Controversial television journalist Ezra Levant will find himself in court Oct. 15 to answer for a series of blog posts in which he repeatedly called a Canadian Islamic Rights activist a liar.
Mr. Levant, who hosts a daily show on Sun News Network, wrote the posts while covering unsuccessful human rights complaints against Maclean’s magazine for its coverage of the Islamic community over a two-year span.
Mr. Levant’s posts were critical of Khurrum Awan, a member of the Canadian Islamic Congress who spoke at the Canadian Human Rights Commission hearings and served as its youth president. In his statement of claim filed to Ontario Superior Court of Justice, Mr. Awan said Mr. Levant suggested he was “a liar, a perjurer, an anti-Semite, a con artist, unfit to be a lawyer and has acted in a conflict of interest.”
“The plaintiff has suffered mental distress, humiliation and loss of reputation,” reads the statement of claim filed by lawyer Brian Shiller of Ruby Shiller Chan Hasan Barristers. “The plaintiff has been shunned by former friends, ridiculed in various publications and is the subject of odium and contempt.”
In his statement of defence, Mr. Levant suggests any damage to Mr. Awan’s reputation was self-inflicted.
None of the allegations have been proven in court. Neither side would comment on the case, except to confirm the court date.
Mr. Levant has written about them extensively on his personal blog, however, saying that he welcomes the opportunity to challenge both Mr. Awan and the organization in court. He has also asked his readers to help fund the “Ezra Levant defence fund,” adding that he has “won three human rights cases and the first 20 law society complaints have all been dismissed.”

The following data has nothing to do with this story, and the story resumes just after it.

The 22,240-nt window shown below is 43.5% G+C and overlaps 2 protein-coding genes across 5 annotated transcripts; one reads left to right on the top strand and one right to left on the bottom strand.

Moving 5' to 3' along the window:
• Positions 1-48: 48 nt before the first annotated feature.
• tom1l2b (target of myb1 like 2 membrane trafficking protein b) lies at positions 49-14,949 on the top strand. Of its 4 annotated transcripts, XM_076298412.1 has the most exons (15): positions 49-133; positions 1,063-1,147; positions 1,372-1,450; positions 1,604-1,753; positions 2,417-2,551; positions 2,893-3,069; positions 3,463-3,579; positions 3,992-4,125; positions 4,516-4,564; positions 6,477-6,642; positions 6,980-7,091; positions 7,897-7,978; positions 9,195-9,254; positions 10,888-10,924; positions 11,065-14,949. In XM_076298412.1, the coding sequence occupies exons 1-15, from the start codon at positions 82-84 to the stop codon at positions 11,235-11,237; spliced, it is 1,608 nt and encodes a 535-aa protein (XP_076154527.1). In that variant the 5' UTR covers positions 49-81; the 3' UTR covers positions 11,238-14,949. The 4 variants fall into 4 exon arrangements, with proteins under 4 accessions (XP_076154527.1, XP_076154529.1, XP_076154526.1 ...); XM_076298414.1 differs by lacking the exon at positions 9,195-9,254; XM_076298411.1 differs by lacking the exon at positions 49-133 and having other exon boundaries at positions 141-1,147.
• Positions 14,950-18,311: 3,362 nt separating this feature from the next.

Mr. Levant isn’t new to controversy. He has run into trouble with Canada’s broadcast ethics regulator twice this year for his show The Source – once for telling a Latin American banana executive (in Spanish) the equivalent of “go have sex with your mother,” and again for suggesting the Roma people are thieves who came from “a culture synonymous with swindlers.”
In his most high-profile run-in, the Islamic Supreme Council of Canada complained to the Alberta Human Rights Commission in 2006 about Mr. Levant’s decision to republish controversial cartoons of Muhammad in his magazine The Western Standard. The case drew international attention, but Syed Soharwardy ultimately dropped the complaint.
A judge ruled against him in 2010, however, after being sued for challenging the mental state of a lawyer who requested an adjournment during a Canadian Human Rights Commission hearing. He was fined $25,000, and scolded by the judge for speaking with “reckless indifference.”
Mr. Levant has spoken frequently about the need to strip human rights commissions of their ability to investigate hate speech, arguing that the courts are better suited to handle the cases because they have a higher standard of proof than tribunals.Report Typo/Error
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